Profits are his pleasure. Philanthropy is his purpose. Ashish Dhawan, Founder and Chairman of Central Square Foundation, moved on from a lucrative career in private equity in June 2012, to make India’s primary and secondary schooling system more equitable. It was also a shot at a second career that he had long wanted. The education sector proved to be a catalyst for his entrepreneurial spirit, which aspired to strengthen India’s academic portfolio by ensuring that children received high quality education. Through grants, research and advocacy, his organisation focuses on achieving those goals.
Benjamin Franklin’s autobiography is one of Dhawan’s favourite reads. The impressive different careers Franklin embraced inspired Dhawan. “We tend to box ourselves in too much and overbudget our needs. These are the reasons why we’re unsuccessful in exploring different facets of life for ourselves,” he says.
Challenging the status quo in education seemed a battle worth fighting to the Yale and Harvard-educated Dhawan.
He saw the lack of initiative in the primary education domain as detrimental to society and the economy. “India’s growth will come to a staggering halt in 2025 if we are unable to secure our children with consistent and good quality education,” he says. The government system is better at the infrastructure level but not good in terms of leadership and staff. “How do we hire better teachers, how do we train them, how should performance be managed, how should school leaders be selected and how should technology be leveraged, are some of the many crucial questions we will need to answer soon,” he says.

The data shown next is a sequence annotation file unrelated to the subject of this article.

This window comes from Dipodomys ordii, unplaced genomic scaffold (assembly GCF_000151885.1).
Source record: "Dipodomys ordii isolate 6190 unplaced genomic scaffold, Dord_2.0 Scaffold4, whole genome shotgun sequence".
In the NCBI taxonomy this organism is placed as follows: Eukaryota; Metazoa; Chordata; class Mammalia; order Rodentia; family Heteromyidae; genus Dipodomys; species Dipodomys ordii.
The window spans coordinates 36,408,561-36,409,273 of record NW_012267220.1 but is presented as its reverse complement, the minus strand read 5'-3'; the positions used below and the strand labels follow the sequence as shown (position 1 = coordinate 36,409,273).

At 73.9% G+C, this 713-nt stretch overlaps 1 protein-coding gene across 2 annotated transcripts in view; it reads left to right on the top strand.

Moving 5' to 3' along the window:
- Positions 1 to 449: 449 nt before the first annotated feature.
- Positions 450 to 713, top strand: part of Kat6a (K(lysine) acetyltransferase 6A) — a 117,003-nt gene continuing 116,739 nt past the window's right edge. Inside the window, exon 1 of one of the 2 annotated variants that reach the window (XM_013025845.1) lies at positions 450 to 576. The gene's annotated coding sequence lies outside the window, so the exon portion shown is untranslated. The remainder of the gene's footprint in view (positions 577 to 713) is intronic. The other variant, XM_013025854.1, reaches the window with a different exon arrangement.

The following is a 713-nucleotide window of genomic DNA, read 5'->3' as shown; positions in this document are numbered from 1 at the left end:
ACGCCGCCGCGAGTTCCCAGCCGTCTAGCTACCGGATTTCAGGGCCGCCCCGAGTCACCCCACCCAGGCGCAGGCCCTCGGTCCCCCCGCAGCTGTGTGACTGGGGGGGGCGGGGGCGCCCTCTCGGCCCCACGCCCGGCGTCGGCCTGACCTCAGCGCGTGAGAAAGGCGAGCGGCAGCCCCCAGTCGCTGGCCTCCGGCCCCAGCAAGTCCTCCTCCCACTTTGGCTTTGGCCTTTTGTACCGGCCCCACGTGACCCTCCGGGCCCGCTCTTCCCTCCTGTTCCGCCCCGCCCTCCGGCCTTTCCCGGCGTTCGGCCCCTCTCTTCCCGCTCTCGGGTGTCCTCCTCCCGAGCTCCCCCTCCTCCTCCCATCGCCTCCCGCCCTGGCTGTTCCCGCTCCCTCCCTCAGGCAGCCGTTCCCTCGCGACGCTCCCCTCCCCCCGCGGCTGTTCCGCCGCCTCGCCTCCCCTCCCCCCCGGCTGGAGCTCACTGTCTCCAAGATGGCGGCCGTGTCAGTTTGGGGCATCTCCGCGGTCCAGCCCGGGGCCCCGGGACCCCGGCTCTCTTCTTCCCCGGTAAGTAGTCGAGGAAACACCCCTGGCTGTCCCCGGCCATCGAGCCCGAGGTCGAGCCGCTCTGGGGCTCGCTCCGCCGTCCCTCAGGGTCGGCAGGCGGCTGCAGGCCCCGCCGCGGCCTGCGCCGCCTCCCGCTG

Teaching had always excited Dhawan. However, he didn’t have the qualifications of an educator. But he had a heart of an educationalist. His mother vehemently discouraged the idea. “You’ll become a jhola-carrying teacher all your life and lead a financially unrewarding existence,” she had said. So he took the traditional corporate path and did well for himself. Some years later, he was in a financial position to take the leap of faith. “My first job was at the Wall Street and I was enamoured by it. I was soon disillusioned with it too. It struck me that it turned people into a****les.
Money goes to your head fast and you start thinking of yourself as the master of the universe,” he says, admitting he is glad to have got out because his judgement told him he didn’t want to work with people he didn’t respect.
The years have matured Dhawan. He remains focused on his vision of reducing the education crisis. “I have a great education and a superb family. What can go wrong? Not much. If this doesn’t work out in the long run, someone will surely give me a job,” he says. For now, he is happily transforming his dream into reality, giving children hope for holistic learning.